I have noticed that strong yang styles of yoga can bring up strong emotions such as anger, pride and impatience…is the effect of Yin Yoga the opposite?

Sebastian: Well i am not sure if it is the style of Yoga itself which produce the emotions, the emotions are already in us and Yoga is just triggering them in a way or another regardless of what is your practice. Yin yoga really gives us the opportunity to look inside ourselves, as we withdraw it give us the ability to observe what is really unfolding, allowing us to understand a little bit more about who we are.

Murielle: Actually it is possible to bring up all kind of emotions also in Yin Yoga while we are targeting special areas or meridians in our bodies. It may bring up some anger or impatience but at the same time Yin Yoga gives you the opportunity to see it and notice it in order to work with that.  Many different emotions may  come up in Yin Yoga – anger, love, sadness, ect.  Sometimes the things we cannot express openly come up during the yoga practice.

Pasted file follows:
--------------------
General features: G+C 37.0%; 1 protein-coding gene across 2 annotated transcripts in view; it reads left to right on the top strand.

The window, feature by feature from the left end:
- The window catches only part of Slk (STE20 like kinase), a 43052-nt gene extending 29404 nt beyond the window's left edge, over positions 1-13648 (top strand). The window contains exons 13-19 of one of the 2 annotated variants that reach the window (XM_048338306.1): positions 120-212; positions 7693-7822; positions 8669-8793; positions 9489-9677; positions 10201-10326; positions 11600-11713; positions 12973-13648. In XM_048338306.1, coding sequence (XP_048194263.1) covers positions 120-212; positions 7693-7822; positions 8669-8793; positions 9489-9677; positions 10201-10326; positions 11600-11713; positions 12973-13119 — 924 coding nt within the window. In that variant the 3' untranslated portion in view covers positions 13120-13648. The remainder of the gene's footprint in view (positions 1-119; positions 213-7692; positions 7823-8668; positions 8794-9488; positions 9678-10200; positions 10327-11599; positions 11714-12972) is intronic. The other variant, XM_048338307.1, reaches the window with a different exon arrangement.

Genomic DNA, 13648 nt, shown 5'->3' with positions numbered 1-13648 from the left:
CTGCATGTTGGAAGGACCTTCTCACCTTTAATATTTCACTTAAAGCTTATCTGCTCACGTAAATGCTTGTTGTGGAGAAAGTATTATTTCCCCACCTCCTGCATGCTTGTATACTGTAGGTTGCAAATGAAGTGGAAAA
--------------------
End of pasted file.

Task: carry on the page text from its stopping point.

Sebastian: Every style of yoga should bring you a sense of calmness, tranquility and serenity. It is more about the attitude we have during the yoga practice, the way you approach the practice rather the style of the practice. The attitude we have during our practice it is what is lingering after with us once the practice is done.

And is it okay to mix all kinds of practices together?